Pacific 3/8'' ID x 1/2'' OD Compression Black DIY LCS Fitting from Thermaltake
Thermaltake Pacific 3/8'' ID x 1/2'' OD Compression, DIY LCS Fitting, Black
By DPD On 17th Dec 2018
to your specified address. |
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Have your parcel delivered by DPD to your specified address. Receive SMS with one-hour delivery windowWeekend, timed and European delivery options are available at checkout
Collect from our Bolton store, BL6 6PE |
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The Thermaltake Pacific Compression Series provides a complete solution for enthusiast and custom PC builders to meet the needs of setting up a complete water cooling system. With G1/4” durable copper fittings, finished in black coatings, take every detail seriously. Choose from: 1/2" and 5/8” OD compression size options to make your system a showcase for all to see with high quality components from Thermaltake.
Features High-flow and Leak-free Design
Made in Taiwan, the fittings allow proper connection to G1/4” ports, securing properly to cooling components while providing an even seal around the tubing. The fittings are available in chrome and black finishes, include one preinstalled O-ring. Use flexible tubing for all your water cooling needs.
- Inner diameter: 3/8” (9.5 mm)
- Outer diameter: 1/2” (13 mm)
Thermaltake offers a full line of Pacific Series components for enthusiasts to build up aesthetically-superior water cooling systems by incorporating externally-modular upgrades for their chassis.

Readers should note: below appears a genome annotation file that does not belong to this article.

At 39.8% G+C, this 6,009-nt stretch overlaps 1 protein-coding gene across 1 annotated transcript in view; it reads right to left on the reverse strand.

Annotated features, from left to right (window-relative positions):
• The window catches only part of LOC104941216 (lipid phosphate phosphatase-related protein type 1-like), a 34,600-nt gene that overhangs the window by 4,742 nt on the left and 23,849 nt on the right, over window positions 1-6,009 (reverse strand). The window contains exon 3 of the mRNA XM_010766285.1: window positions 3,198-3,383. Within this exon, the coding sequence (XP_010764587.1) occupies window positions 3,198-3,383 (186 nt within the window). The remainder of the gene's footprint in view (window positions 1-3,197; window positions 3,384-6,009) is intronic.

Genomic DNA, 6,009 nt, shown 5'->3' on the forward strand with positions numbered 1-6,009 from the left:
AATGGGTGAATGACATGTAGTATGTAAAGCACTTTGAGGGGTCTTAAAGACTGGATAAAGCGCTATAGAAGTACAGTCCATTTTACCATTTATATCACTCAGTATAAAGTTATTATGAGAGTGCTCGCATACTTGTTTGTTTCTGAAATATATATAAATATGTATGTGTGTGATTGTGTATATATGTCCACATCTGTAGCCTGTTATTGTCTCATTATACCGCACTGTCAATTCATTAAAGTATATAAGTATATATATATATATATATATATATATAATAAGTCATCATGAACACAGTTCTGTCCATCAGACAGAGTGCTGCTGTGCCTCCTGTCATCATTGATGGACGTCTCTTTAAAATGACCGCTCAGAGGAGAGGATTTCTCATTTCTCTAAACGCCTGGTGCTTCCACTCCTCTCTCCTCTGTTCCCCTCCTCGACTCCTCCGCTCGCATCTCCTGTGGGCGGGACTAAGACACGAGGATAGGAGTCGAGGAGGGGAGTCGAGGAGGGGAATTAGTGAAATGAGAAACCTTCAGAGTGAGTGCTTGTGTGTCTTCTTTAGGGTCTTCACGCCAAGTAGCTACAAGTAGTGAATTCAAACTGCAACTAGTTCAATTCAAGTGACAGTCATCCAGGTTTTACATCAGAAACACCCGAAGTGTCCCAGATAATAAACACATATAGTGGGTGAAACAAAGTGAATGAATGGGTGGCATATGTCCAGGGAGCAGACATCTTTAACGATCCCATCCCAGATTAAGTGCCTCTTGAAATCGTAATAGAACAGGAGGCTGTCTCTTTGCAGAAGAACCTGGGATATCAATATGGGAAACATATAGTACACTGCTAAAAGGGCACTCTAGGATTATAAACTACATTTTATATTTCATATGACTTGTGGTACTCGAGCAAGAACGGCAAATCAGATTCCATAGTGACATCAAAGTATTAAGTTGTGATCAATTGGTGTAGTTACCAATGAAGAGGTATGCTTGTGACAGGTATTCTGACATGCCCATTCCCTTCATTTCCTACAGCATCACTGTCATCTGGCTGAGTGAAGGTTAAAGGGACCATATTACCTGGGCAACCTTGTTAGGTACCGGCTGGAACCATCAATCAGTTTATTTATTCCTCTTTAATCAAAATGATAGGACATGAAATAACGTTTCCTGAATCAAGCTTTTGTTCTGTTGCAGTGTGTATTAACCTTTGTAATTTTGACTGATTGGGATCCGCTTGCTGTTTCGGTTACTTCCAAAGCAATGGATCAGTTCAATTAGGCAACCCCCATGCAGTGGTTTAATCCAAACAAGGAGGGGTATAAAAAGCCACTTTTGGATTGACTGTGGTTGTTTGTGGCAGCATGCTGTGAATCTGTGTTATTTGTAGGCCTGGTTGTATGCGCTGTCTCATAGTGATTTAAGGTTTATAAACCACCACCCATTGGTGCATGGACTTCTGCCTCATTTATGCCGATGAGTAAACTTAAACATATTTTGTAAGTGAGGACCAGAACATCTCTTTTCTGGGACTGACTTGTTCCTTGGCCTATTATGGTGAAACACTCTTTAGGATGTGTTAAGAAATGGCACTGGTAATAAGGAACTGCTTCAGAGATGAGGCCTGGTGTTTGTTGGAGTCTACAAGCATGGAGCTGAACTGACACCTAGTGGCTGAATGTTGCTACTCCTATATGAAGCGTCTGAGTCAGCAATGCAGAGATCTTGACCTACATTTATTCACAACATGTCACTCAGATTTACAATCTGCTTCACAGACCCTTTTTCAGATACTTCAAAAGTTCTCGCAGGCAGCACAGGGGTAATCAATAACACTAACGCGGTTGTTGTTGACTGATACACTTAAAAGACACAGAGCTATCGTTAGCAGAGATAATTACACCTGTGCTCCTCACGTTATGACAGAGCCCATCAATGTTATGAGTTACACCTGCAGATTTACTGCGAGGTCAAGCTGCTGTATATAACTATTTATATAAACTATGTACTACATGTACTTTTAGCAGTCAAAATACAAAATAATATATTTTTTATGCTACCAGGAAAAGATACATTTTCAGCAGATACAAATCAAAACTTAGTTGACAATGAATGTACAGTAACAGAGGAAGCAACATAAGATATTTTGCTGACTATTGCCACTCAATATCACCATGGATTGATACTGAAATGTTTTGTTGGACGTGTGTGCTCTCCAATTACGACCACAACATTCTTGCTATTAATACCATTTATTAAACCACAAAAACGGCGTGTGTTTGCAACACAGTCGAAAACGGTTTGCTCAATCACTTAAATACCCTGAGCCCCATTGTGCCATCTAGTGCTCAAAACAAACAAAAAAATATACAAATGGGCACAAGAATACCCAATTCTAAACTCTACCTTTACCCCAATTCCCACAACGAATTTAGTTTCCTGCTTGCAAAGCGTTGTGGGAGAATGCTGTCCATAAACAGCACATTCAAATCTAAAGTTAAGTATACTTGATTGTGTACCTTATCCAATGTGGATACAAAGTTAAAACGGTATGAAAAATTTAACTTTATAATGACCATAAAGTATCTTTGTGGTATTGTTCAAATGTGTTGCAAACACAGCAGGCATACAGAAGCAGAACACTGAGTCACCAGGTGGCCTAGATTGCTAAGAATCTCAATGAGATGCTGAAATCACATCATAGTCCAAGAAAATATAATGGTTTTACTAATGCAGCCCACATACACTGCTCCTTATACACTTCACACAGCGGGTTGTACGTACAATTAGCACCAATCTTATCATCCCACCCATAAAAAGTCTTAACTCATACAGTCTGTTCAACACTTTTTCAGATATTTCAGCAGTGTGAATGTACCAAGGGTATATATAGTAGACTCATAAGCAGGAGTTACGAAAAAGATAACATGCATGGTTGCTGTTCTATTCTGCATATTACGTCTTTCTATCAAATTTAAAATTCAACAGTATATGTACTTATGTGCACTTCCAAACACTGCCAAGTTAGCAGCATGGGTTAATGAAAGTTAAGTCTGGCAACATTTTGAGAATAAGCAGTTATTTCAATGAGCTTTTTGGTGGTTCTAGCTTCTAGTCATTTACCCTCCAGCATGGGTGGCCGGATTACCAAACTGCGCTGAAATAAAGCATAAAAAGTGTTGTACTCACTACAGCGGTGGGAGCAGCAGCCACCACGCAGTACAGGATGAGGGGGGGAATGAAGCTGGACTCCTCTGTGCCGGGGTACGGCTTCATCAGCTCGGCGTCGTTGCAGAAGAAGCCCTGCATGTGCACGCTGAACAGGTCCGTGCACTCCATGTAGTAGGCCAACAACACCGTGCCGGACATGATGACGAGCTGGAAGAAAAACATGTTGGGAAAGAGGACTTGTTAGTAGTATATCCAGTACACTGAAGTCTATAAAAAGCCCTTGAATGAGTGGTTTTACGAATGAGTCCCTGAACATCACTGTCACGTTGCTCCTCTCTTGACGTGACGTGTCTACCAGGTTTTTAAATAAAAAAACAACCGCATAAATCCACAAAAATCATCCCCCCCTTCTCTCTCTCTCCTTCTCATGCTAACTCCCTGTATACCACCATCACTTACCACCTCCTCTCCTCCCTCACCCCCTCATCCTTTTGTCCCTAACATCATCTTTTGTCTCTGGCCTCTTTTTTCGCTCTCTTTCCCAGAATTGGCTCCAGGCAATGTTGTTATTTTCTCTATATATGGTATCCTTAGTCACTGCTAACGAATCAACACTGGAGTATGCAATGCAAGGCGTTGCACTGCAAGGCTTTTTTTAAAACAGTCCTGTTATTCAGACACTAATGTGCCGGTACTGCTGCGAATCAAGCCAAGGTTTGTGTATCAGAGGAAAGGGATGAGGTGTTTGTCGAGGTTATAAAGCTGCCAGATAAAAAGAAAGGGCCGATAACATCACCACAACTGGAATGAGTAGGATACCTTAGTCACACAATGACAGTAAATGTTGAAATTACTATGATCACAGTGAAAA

Please note your statutory rights are not affected.
For further information regarding Scan's warranty procedure please see our terms and conditions
- 24 months
- Return to base
- DOA Period:
- 28 days
- RTB Period:
- 24 months
Date Issued: 20th Oct 2008
This TekSpek explains why you’d want to overclock your graphics board, the risks in doing so and how you can go about doing it.
Date Issued: 19th Jun 2008
Watercooling for the PC has been around for years in some form or another, for at least as long as Scan have been in business, with basic physics defining why you want to use it. That means for air cooling, to cope with increasing temperature in the heatsink you need to move the air across it faster. That is why thermostatically controlled fans in your PC will turn faster the hotter something gets.
Date Issued: 5th Mar 2007
Anybody who has been near their share of computer systems will appreciate that not all systems make the same amount of noise. There are a number of reasons for why this is so. Firstly, a computer makes noise for different reasons. Generally, anything mechanical is going to make noise.